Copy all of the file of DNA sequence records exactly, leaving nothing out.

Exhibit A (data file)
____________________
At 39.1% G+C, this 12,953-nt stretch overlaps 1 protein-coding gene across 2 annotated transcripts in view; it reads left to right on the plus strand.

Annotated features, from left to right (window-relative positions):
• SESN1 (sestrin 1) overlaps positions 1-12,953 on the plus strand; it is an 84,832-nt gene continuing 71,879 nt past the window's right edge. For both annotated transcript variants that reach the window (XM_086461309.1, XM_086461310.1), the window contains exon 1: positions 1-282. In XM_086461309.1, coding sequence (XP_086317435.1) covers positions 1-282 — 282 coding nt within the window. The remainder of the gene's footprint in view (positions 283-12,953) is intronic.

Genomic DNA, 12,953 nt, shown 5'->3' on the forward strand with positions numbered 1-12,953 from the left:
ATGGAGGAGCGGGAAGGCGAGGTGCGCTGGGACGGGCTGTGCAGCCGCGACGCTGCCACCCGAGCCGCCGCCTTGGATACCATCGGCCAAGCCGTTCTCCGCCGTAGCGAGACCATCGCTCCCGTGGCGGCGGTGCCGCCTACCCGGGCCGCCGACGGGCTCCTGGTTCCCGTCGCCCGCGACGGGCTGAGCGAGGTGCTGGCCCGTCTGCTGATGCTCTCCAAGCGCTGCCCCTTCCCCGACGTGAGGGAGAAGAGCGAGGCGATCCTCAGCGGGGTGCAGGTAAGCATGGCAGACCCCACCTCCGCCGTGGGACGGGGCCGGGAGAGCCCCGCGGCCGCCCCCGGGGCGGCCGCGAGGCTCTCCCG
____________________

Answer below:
At 39.1% G+C, this 12,953-nt stretch overlaps 1 protein-coding gene across 2 annotated transcripts in view; it reads left to right on the plus strand.

Annotated features, from left to right (window-relative positions):
• SESN1 (sestrin 1) overlaps positions 1-12,953 on the plus strand; it is an 84,832-nt gene continuing 71,879 nt past the window's right edge. For both annotated transcript variants that reach the window (XM_086461309.1, XM_086461310.1), the window contains exon 1: positions 1-282. In XM_086461309.1, coding sequence (XP_086317435.1) covers positions 1-282 — 282 coding nt within the window. The remainder of the gene's footprint in view (positions 283-12,953) is intronic.

Genomic DNA, 12,953 nt, shown 5'->3' on the forward strand with positions numbered 1-12,953 from the left:
ATGGAGGAGCGGGAAGGCGAGGTGCGCTGGGACGGGCTGTGCAGCCGCGACGCTGCCACCCGAGCCGCCGCCTTGGATACCATCGGCCAAGCCGTTCTCCGCCGTAGCGAGACCATCGCTCCCGTGGCGGCGGTGCCGCCTACCCGGGCCGCCGACGGGCTCCTGGTTCCCGTCGCCCGCGACGGGCTGAGCGAGGTGCTGGCCCGTCTGCTGATGCTCTCCAAGCGCTGCCCCTTCCCCGACGTGAGGGAGAAGAGCGAGGCGATCCTCAGCGGGGTGCAGGTAAGCATGGCAGACCCCACCTCCGCCGTGGGACGGGGCCGGGAGAGCCCCGCGGCCGCCCCCGGGGCGGCCGCGAGGCTCTCCCG